A Sinn Féin tease
Fri, Jun 15, 2012
AT STORMONT this week Sinn Féin called a press conference where some reporters expected to hear a definitive statement on whether the Deputy First Minister Martin McGuinness would meet Queen Elizabeth when she visits Northern Ireland on June 26th and 27th.
Instead the Sinn Féin president Gerry Adams detailed how the party was ending its Stormont/House of Commons dual mandate in the coming weeks with Mr McGuinness shortly to stand down as MP for Mid-Ulster. Its four other MPs – Pat Doherty, Conor Murphy, Michelle Gildernew and Paul Maskey – will resign from the Northern Assembly to concentrate, as Mr Adams put it, on areas such as lobbying in Britain and promoting the case for Irish unity.
Not surprisingly this caused some raised eyebrows. These are senior party figures – Ms Gildernew and Mr Murphy are former ministers in the Executive – prompting some renewed speculation that Sinn Féin may be considering ending its Westminster abstentionist policy. Mr Adams, however, said they would not be taking their seats in the Commons but one imagines he will be happy that he has left the public wondering about Sinn Féin’s ultimate intentions over Westminster.
More importantly, however, Mr Adams and Mr McGuinness also left people guessing as to whether the latter will meet Queen Elizabeth when she visits the North as part of her jubilee celebrations. The two said such an encounter was a “big ask” for republicans and not “doable” at the moment. Mr Adams would not say what would make it “doable”. It did not sound like Sinn Féin’s final pronouncement on the matter.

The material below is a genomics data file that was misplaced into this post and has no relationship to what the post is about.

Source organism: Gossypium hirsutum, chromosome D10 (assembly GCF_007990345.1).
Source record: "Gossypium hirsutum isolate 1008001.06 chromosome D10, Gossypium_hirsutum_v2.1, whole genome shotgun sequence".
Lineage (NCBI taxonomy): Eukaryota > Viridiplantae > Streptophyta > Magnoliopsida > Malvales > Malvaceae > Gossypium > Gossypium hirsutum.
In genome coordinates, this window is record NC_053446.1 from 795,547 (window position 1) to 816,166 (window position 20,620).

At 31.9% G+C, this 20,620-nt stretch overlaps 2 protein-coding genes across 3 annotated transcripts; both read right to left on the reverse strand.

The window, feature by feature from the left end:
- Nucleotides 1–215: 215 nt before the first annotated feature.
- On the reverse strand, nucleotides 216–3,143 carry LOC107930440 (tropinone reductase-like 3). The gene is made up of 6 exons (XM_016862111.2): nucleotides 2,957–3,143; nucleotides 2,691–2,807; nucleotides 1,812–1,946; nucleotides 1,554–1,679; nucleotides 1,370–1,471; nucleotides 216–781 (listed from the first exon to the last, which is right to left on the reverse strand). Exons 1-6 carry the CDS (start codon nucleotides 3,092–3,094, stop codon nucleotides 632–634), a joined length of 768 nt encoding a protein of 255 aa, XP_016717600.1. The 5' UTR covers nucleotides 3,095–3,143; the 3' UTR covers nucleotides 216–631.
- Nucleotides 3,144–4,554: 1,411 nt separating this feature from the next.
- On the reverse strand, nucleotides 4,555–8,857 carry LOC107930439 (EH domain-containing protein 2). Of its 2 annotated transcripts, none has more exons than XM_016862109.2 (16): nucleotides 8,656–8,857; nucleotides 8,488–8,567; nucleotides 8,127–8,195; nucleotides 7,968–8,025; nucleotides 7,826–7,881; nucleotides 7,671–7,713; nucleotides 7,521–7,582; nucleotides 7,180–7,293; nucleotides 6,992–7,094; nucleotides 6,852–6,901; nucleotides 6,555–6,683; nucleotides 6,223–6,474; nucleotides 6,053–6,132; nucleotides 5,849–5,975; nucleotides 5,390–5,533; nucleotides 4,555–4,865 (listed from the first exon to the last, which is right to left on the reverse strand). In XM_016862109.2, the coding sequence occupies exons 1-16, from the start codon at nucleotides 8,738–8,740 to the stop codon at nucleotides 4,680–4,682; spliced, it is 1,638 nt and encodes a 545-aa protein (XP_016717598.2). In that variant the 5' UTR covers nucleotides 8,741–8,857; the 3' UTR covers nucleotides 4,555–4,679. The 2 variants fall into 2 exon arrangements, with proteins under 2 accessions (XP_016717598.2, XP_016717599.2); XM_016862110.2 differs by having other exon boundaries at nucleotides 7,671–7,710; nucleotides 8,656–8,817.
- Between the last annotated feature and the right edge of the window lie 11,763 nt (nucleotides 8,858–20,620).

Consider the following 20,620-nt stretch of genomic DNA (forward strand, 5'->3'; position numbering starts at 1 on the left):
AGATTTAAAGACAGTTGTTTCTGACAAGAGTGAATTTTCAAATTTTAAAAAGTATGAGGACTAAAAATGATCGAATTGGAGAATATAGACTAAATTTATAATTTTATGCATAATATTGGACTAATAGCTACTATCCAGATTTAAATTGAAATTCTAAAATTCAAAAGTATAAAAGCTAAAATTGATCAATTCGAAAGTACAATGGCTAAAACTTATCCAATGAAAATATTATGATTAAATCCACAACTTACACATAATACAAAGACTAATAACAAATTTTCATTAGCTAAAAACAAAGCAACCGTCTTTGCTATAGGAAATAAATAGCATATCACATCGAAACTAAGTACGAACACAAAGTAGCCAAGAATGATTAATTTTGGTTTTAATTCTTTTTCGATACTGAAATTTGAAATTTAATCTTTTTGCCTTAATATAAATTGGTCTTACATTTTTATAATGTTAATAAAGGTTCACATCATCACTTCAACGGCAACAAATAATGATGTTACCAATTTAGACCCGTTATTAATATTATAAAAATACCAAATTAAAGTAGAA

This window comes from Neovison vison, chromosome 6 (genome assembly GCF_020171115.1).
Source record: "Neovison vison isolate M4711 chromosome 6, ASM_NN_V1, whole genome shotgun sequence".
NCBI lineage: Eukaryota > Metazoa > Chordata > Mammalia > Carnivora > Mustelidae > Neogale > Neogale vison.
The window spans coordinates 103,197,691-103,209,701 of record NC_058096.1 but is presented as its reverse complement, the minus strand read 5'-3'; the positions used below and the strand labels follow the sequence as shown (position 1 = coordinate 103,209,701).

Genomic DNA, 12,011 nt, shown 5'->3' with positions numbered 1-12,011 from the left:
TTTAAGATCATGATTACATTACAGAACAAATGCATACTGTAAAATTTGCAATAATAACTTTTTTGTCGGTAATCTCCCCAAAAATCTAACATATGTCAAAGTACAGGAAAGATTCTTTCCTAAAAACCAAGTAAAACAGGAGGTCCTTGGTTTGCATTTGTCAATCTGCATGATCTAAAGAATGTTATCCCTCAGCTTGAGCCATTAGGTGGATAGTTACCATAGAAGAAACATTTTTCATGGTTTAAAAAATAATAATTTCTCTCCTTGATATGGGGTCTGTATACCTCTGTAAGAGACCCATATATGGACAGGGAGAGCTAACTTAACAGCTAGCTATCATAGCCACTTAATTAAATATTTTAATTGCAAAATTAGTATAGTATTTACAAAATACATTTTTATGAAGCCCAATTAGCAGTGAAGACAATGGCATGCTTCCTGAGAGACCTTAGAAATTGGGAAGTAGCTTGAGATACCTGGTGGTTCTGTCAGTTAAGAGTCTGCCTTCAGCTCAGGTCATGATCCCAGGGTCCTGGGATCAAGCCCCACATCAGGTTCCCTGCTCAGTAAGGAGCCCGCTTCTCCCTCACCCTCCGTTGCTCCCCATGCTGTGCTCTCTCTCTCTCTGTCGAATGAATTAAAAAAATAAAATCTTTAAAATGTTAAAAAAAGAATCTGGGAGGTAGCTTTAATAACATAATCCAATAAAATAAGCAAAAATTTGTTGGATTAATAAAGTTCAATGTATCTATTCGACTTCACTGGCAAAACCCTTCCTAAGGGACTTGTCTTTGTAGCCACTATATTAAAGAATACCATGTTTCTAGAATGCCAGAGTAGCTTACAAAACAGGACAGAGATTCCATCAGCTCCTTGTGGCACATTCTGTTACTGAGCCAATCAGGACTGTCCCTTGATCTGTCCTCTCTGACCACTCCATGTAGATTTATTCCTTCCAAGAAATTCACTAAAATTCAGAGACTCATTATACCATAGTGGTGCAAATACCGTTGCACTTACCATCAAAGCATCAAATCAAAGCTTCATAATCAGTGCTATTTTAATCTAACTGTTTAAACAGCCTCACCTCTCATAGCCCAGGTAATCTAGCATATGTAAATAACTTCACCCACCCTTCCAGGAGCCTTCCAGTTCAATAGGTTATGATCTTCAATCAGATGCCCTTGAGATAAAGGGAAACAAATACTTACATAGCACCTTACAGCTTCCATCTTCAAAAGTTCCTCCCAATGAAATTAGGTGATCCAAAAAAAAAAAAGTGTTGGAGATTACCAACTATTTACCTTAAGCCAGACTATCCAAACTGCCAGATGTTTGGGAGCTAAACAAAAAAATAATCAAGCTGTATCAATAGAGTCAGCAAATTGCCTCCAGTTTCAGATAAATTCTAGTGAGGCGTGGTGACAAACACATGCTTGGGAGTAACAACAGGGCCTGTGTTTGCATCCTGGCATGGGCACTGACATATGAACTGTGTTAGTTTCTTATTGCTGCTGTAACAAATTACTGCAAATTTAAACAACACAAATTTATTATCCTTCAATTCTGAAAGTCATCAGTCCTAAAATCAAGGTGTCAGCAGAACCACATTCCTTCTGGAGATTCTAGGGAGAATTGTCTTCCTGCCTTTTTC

In recent months senior figures have been making much play about reaching out to unionists and respecting their traditions. All the signals seemed to point to Mr McGuinness meeting Queen Elizabeth.
Sinn Féin, of course, will garner as much propaganda from the issue as is possible but it would be wise not to overplay its hand. Shaking hands with Queen Elizabeth, possibly in a private of semi-private setting, would involve some political risk for Mr McGuinness and Sinn Féin, but risk it is well capable of managing.
In the spirit of further improving relationships within the North and between the islands – as the queen did when she visited the Republic – Mr McGuinness should cut out the posturing and procrastination, quickly and boldly state he will meet Queen Elizabeth at the end of this month. And then do the deed with good grace.
Some Facts to PonderIn July, 2007, the Deputy First Minister of the Stormont government defiantly stood on the same stage with his sworn enemies from the Orange Order on the National Mall in Washington, DC, something that he wouldn’t dream of doing in his own country. To add insult to injury, this event took place during the week of the Fourth of July, a holiday when we Americans celebrate our revolution against all forms of religious prejudice.
The vilest forms of religious prejudice, such as the demonstrations against innocent Catholic schoolchildren at the Holy Cross School in Ardoyne, North Belfast in 2001, are still practiced against Catholics in the North of Ireland on a daily basis by Orange Order bigots and their supporters.
He condemns young Irish republicans whose beliefs regarding British influence in the politics of the North do not agree with his since he had his epiphany some years ago. He continues to verbally vilify the Brits but has no problem accepting a paycheck and all the perks that go with his office from them every month.
What will the outcome of all of this be? After “keeping the world on the edge of their seats” for several weeks, Deputy First Minister McGuinness will most likely end up shaking hands with Lizzy Windsor at some clandestine meeting place far from the probing eyes of the press. Realistically, in the final analysis, does anybody really give a damn?
Past National President